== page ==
The first step to improving relations with your customers is to understand where they are coming from. This article isn’t necessarily about customer service, but at the same time, improved service is a byproduct of knowing what motivates your customer. If you think about it, the majority of the times when you are speaking to a customer or an existing client, they need something from you—and that is a vulnerable position for someone to be in, under any circumstances. That vulnerability can cause people to react unpredictably sometimes.
How Much Should You Tolerate?
Before we get into the reasons why customers tend to lash out, it’s important the draw a line in the sand. When do you say that it’s enough, and end the conversation? A good rule of thumb is to stop serving them when it becomes abuse; you just need to recognize when that is what’s happening.
Here is a full post about knowing when a customer has crossed the line:
So why do people treat company representatives so harshly and aggressively? These are a few of the reasons that customers may act the way that they do.
Given that it is such a cliché, it seems dumb to blame society for customers acting like jerks, but we are living in an undeniably tense time, especially in the current environment of the United States.
Everyone is on edge, clinical anxiety is becoming a legitimate public health issue, and that negative energy has to come out somewhere. What’s the easiest place to vent your frustrations? Maybe someone who is paid by a company to listen to every complaint that a customer has to give? It’s bound to happen, one way or another.
Accustomed to Bad Service
The truth is that a large portion of customer service professionals today put in only the bare minimum of effort and treat customers as if they are the problem, instead of solving their problems.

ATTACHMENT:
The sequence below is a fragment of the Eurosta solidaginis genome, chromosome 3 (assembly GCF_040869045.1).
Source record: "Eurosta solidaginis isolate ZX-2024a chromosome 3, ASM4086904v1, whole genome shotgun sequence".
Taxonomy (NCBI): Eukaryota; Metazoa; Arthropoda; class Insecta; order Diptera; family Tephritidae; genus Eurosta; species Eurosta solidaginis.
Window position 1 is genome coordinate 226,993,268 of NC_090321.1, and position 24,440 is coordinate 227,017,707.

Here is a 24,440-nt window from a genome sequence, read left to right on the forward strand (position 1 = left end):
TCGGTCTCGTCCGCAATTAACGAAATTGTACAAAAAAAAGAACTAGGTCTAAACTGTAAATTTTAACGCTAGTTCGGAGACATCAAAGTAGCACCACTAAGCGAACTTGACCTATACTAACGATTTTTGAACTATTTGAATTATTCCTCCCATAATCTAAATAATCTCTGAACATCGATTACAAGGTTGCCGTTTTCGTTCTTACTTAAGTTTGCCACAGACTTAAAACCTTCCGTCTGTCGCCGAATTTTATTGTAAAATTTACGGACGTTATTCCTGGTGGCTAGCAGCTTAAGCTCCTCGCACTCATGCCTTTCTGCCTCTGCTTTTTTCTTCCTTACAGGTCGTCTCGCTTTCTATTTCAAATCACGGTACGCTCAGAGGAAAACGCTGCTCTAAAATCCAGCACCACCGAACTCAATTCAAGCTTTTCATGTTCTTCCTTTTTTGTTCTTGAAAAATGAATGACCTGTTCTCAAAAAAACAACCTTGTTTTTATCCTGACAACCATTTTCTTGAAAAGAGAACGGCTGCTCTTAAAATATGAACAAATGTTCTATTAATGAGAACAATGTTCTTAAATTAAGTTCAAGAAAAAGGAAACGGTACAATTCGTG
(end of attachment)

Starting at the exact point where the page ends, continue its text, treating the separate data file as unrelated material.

So now when people call into a business for assistance, they go into it already expecting terrible service and may have a frustrated attitude before you even begin to help them.
They Want to Be Angry
There is often nothing you can do to affect someone’s attitude because they just want someone to whom they can vent their general frustrations. If that is the case, it doesn’t have anything to do with your business or the customer support that you provide; so you’ll just need to keep them as calm as possible, while doing whatever you can to resolve their issue.
They Would Rather Not Need Support
There are still many people who would rather speak to Customer Support on the phone, and the first thing they do before they do anything else is to call in. Most of the time though, your customers would rather not be calling you to address an issue because let’s be honest, it is a hassle and takes up valuable time.
It’s great that you are there to solve a customer’s problem when they need you, but it’s definitely not the favorite part of anyone’s day.
Stephanie is the Marketing Director at Talkroute and has been featured in Forbes, Inc, and Entrepreneur as a leading authority on business and telecommunications.
Stephanie is also the chief editor and contributing author for the Talkroute blog helping more than 100k entrepreneurs to start, run, and grow their businesses.